I remembered that this was one of the songs that my childhood friends and I would sing back in the early 1970s on brutally cold nights riding the Payday chairlift while night skiing in my hometown of Park City, Utah. In fact, it was this and Three Dog Night's Joy To The World/Jeremiah Was a Bullfrog that we would sing on the long cold ride up the mountain. This was in the days before the advent of the Sony Walkman, or any other such personal listening devices----music was social and communal! It was a monotonous ride up the hill----especially because it was repeated several times in a night----and was broken only by the nearly unbearable chill or the chairlift breaking down----which seemed to have happened often. We simply had to sing to keep ourselves warm and amused!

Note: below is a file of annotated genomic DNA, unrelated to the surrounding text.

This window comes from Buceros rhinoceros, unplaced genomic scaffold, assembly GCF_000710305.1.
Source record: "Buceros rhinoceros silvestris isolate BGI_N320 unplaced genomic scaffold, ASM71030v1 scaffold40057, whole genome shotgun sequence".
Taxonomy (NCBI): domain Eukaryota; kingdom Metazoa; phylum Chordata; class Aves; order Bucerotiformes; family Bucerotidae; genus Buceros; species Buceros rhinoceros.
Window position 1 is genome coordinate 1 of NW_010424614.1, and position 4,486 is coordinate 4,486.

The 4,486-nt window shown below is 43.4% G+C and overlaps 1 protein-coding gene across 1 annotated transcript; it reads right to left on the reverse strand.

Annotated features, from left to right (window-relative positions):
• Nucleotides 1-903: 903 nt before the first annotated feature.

But as the miles wore on that day, more and more began to emerge from the depths of my mind until suddenly it was there: the clear and vivid memory of one particular night long ago that I had nearly erased from my memory.

It must have been 1974 or '75 and I must have been only seven or eight years old....a group of us kids who practically lived at the resort full-time when not in school and who styled ourselves the “The Nordic Stampeders” in an attempt to combine and recognize our Norwegian and American West ski resort lifestyle, were night skiing again; it was my brother, Randy, his best friend Jeff and two step-brother classmates of theirs, Chris and Orville, and me. We spent the night racing each other down the mountain, building jumps and daring each other to go faster and do even more elaborate aerial tricks.